Pakistani bystanders gather beside a bullet-riddled bus following an attack on a pilgrims bus by a gunman on the outskirts of Quetta on June 22, 2011. – AFP Photo

QUETTA: “They keep changing the menu,” a hotel attendant in Quetta sums up the scale and scope of the target killing of settlers in Balochistan. “Almost all non-Baloch are on their hit-list.”

Nearly 1,200 settlers are estimated to have been killed across Balochistan, mostly in what are referred to as hit-and-run incidents and grenade attacks on their businesses and homes. According to Balochistan Punjabi Ittehad, some 200,000 people have fled Balochistan since early 2008 when the violence against various ethnic groups excluding Pashtuns peaked. Other estimates put the number at 100,000. In any case the migration has been significant.

Muhammad Khalid of Balochistan Punjabi Ittehad says “the militants began to target the Punjabi settlers after Nawab Bugti was taken out by the military (in August, 2006). Before that there were occasional incidents in which Punjabis were targeted”.

The settler killings increased soon after the Feb 2008 elections. It was the time when the Baloch militant organisations such as Balochistan Liberation Army (BLA) began to paint such slogans as ‘down with Punjabis’, ‘Long Live Azad Balochistan’, etc. “My own election billboards were sprayed by the BLA activists with these slogans,” says Anwaarul Haq Kakar, a young PML-N leader whose National Assembly constituency in Quetta mostly comprises Punjabi settlers.

“A vast majority of settlers killed in the beginning were service providers from Punjab running barber shops, laundries and tailoring shops. Later the militants also began to target teachers, doctors, lawyers and other professionals,” says Mohammad Amir, who is also associated with the Balochistan Punjabi Ittehad.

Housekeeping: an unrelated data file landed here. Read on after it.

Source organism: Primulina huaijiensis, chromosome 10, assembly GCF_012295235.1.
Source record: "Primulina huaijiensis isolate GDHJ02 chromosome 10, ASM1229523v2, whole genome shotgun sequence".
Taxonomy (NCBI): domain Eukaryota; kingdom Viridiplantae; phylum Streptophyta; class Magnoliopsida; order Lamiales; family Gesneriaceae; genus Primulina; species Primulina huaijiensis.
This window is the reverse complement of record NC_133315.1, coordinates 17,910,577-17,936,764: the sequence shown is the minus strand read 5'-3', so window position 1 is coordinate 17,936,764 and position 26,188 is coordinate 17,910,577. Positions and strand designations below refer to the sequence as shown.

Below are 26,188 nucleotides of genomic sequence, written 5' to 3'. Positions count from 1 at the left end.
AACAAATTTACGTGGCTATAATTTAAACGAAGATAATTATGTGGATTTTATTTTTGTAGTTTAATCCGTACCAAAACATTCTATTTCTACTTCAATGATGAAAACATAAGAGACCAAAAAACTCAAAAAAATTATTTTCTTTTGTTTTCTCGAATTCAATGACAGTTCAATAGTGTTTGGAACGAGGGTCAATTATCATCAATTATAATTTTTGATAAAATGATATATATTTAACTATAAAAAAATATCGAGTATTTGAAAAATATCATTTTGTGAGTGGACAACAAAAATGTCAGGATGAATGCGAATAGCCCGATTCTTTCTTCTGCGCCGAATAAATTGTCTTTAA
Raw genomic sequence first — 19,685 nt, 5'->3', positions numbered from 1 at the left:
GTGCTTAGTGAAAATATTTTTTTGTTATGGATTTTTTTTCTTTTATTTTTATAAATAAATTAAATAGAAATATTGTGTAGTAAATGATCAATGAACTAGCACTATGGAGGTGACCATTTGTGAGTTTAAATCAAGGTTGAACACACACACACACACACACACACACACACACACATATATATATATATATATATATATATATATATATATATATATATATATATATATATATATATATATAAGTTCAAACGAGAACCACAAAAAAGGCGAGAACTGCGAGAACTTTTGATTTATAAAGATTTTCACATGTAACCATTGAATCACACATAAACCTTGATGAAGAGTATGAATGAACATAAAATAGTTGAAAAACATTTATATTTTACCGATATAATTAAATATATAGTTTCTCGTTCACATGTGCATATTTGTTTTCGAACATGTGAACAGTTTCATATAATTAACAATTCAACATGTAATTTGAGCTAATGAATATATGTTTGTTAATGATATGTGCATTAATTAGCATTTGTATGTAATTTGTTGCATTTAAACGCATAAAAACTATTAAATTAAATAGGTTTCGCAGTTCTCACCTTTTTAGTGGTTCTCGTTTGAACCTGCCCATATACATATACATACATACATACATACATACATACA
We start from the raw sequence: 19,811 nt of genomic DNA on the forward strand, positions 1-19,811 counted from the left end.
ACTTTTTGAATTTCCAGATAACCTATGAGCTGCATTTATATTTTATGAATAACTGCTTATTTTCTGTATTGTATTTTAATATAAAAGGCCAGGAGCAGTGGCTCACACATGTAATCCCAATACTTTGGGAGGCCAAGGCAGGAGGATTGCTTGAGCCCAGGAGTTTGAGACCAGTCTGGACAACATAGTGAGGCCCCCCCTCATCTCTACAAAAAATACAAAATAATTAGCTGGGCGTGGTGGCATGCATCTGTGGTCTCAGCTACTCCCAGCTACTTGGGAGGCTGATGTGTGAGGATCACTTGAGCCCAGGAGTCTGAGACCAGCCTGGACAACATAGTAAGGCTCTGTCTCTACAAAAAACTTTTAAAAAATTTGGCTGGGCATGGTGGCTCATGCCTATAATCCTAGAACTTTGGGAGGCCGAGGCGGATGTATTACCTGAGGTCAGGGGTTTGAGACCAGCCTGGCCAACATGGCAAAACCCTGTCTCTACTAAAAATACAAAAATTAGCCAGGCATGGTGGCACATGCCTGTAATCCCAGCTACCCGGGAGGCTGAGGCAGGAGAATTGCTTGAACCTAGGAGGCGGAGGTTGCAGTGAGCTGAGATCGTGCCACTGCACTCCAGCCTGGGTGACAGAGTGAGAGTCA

The first ‘high-profile’ killing in Quetta was of the provincial education minister, Shafique Ahmed, in 2009, he says. It was followed by the killings of school and college teachers, university professors and others. Mostly Punjabis were the target but other ethnic groups were also hit --- Urdu-speaking people from Karachi and Hindko-speaking settlers from Haripur in Khyber Pakhtunkhwa. In many cases, people tell this reporter, those hit by the insurgents had earlier received pamphlets warning them to leave immediately.

The target killing has created an atmosphere of fear and terror among the settlers in the entire Balochistan. While Quetta still hosts a substantially large population of Punjabi and other settlers, few remain in the Baloch areas of the province. Even in Quetta the settlers are afraid of going to areas such as Sariab Road, a Baloch-dominated neighbourhood. Many old Sariab Road dwellers, including Pashtuns, have sold their property and moved to non-Baloch quarters of the city for safety.

“The property prices in Baloch areas are at their lowest because of the exodus from there,” a Pashtun dealing in rice business in Quetta says. Only those Punjabi settlers who had been assured of protection by Baloch tribes or those working on government projects under the watch of the security forces still remain in the Baloch areas.

Chacha Raheem came to Quetta from Rawalpindi in search of livelihood more than 22 years ago. He says “only people who don’t have anyone to fall back on or those who lack the financial means to relocate or have (provincial) government jobs are staying back”. Others say there are many who have actually given up their government jobs to return to Punjab.